FEATURE

Between the Rock and the mountains

Finbar Rock on poetry, pens and his lifelong love of Donegal

Frank Galligan

Reporter:

Frank Galligan

Email:

editorial@donegaldemocrat.com

Between the Rock and the mountains

Finbar Rock on Errigal Mountain - He loves long distance walking...whether it be The Camino or Morocco, but his favourite is In Through

Little did I think that over forty years after hearing the poet Michael Hartnett give a mesmerising performance of his ‘Death of an Irishwoman’ in Listowel, that I would hear it quoted with equal passion in ‘Simple Simon’s’ in Donegal town.


“Ignorant, in the sense
she ate monotonous food
and thought the world was flat,
and pagan, in the sense
she knew the things that moved
at night were neither dogs nor cats
but púcas and darkfaced men,
she nevertheless had fierce pride.
But sentenced in the end
to eat thin diminishing porridge
in a stone-cold kitchen
she clenched her brittle hands
around a world
she could not understand.
I loved her from the day she died.”

I’m having coffee with owner Finbar Rock and not only delighted that he is a poetry lover but I share reminisces about the late Michael, who became a dear friend and a great influence on my subsequent love of verse.
Finbar calls Hartnett ‘a real File’ but the first poem that ‘impacted’ with home was Seamus Heaney’s ‘Digging’.

Finbar pictured in Morocco


Heaney himself recalled that: “The day I entered St Columb’s College, my parents bought me a Conway Stewart pen. It was a special afternoon, of course. We were going to be parting that evening; they were aware of it, I was aware of it, nothing much was said about it.
“But we went with a driver who was taking us to the school - a friend of my father’s - we went from Derry, where the school was, over the Border into Donegal, and in a shop there bought this Conway Stewart fountain pen.
“And the poem about the fountain pen links back to that day of uncoupling from the parents, being left behind at the school; it’s about the breaking of a link as much as anything else. And the use of the pen to establish a different kind of link.”
Coincidentally, Finbar collects Conway Stewart fountain pens, and as we chat, the busy entrepreneur note takes with a flourish as he accepts phone calls and messages.
Life began for him on the Falls Road in Belfast. He went to St. Teresa’s Primary School and one of his earliest memories is the local priest riding a white horse sidesaddle!
Although he recalls vividly the onset of the Troubles, he concedes: “For youngsters it was also very exciting.
“My father was from Ballymena and mum was from Dublin. They were trade unionists so I grew up acknowledging their philosophy of uniting the Catholic and Protestant working classes.”
Donegal played a crucial role in the lives of family and neighbours. “Friday evening, you headed to Donegal. It was the bolthole...the escape. In the 1970’s the county was in your blood.”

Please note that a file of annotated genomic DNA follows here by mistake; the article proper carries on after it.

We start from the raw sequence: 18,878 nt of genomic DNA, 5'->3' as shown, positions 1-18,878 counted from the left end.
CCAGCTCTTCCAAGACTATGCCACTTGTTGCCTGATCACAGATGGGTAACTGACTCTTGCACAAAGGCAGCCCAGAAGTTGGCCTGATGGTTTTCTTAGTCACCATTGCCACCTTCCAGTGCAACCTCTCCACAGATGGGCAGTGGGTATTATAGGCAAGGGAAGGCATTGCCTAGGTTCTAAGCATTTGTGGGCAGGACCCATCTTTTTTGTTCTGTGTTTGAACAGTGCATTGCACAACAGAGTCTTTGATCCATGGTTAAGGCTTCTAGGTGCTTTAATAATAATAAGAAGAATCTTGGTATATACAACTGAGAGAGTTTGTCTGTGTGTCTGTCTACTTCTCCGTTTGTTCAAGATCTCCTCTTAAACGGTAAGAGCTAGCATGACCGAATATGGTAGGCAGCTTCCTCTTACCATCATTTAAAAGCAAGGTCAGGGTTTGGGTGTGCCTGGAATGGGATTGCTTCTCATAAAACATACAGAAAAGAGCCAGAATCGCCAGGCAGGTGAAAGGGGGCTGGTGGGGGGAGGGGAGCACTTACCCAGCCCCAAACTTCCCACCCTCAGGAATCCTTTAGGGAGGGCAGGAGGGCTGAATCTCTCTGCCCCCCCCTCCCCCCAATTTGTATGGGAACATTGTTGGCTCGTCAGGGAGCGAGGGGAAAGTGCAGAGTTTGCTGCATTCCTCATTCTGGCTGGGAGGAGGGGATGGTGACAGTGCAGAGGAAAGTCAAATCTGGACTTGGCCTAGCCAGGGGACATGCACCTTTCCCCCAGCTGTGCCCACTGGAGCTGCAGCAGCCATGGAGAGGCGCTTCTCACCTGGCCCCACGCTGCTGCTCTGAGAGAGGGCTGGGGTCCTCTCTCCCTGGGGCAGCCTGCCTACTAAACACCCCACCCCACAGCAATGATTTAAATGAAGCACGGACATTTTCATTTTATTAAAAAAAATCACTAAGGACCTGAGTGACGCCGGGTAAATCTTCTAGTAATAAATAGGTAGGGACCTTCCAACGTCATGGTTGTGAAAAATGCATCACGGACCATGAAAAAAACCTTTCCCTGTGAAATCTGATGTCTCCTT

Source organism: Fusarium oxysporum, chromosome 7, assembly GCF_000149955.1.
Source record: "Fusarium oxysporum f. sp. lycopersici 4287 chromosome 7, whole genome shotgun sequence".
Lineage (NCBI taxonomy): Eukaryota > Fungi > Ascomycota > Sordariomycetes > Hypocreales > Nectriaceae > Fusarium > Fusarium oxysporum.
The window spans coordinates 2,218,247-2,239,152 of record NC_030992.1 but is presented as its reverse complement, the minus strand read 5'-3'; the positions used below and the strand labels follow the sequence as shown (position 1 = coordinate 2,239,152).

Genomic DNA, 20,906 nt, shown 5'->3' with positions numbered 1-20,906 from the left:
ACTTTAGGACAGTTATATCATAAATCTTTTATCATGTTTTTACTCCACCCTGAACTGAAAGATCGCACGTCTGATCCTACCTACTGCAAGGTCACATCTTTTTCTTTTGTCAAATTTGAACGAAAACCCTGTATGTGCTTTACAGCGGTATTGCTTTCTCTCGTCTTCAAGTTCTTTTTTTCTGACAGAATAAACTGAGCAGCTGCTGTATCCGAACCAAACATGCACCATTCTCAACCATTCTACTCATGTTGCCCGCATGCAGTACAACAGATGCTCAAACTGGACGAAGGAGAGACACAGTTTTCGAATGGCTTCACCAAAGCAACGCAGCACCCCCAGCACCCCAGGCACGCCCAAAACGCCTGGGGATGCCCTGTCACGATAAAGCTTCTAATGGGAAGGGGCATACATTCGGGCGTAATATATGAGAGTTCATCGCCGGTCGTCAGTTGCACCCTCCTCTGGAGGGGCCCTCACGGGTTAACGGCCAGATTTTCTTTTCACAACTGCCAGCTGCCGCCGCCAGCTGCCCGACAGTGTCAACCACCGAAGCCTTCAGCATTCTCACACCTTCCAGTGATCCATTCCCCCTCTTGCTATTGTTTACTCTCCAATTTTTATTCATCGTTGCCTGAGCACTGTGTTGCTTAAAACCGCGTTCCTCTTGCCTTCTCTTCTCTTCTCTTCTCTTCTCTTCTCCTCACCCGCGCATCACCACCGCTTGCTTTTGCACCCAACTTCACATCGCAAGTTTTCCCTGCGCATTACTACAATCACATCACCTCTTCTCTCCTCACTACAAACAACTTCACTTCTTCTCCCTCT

Little surprise then that he would settle here eventually. Before that move some 20 years ago, he packed a lot of experience and geography into his life.
He spent 16 years in Guernsey where he met his Geordie wife, Mary. Son Jack is multi-linguist who has worked in Madrid, the Vatican, currently in Vietnam and can speak all the relevant languages. Daughter Toni runs the very popular ‘Toni’s Bistro’ in Donegal town and ‘Simple Simon’s’ Health Food Store is up and running almost ten years.
He puts its success down to the commitment and ‘passion’ of the staff and there are plans afoot to extend the front of shop to facilitate the increasing popularity of coffee and chat.
He loves long distance walking...whether it be The Camino or Morocco but his favourite is In Through… “Port to Maghery. It’s simply the best!”
As regards Donegal town, he compliments it for location,a great business centre and crucially… “People have time for one another”.
Finbar and Seamus Maguire are also launching a really exciting initiative to coincide with Earth Hour on Saturday, March 30.

Earth Hour is now the world’s largest grassroots movement for the environment, inspiring millions of people to take action for our planet and nature.
They are proposing to use the money that might otherwise have been spent on single use plastic posters to donate an indigenous Irish tree for each and every child in the Donegal Municipal District of primary school age.
As Finbar says: “We are all aware of the devastating effects of accelerating climate change and staggering biodiversity loss and how this threatens our planet. Earth Hour 2018-2020 endeavours to spark never-before-had conversations on the loss of nature and the urgent need to protect it.”
Before we part, Finbar once more reminds me of the beauty of Michael Hartnett’s poem: if Kathleen Ni Houlihan is a metaphor for Ireland, then Hartnett’s Irishwoman sums up beautifully all that we have lost, yet must retain, in our collective memories and imaginations:
“She was a summer dance at the crossroads.
She was a card game where a nose was broken.
She was a song that nobody sings.
She was a house ransacked by soldiers.
She was a language seldom spoken.
She was a child’s purse, full of useless things.”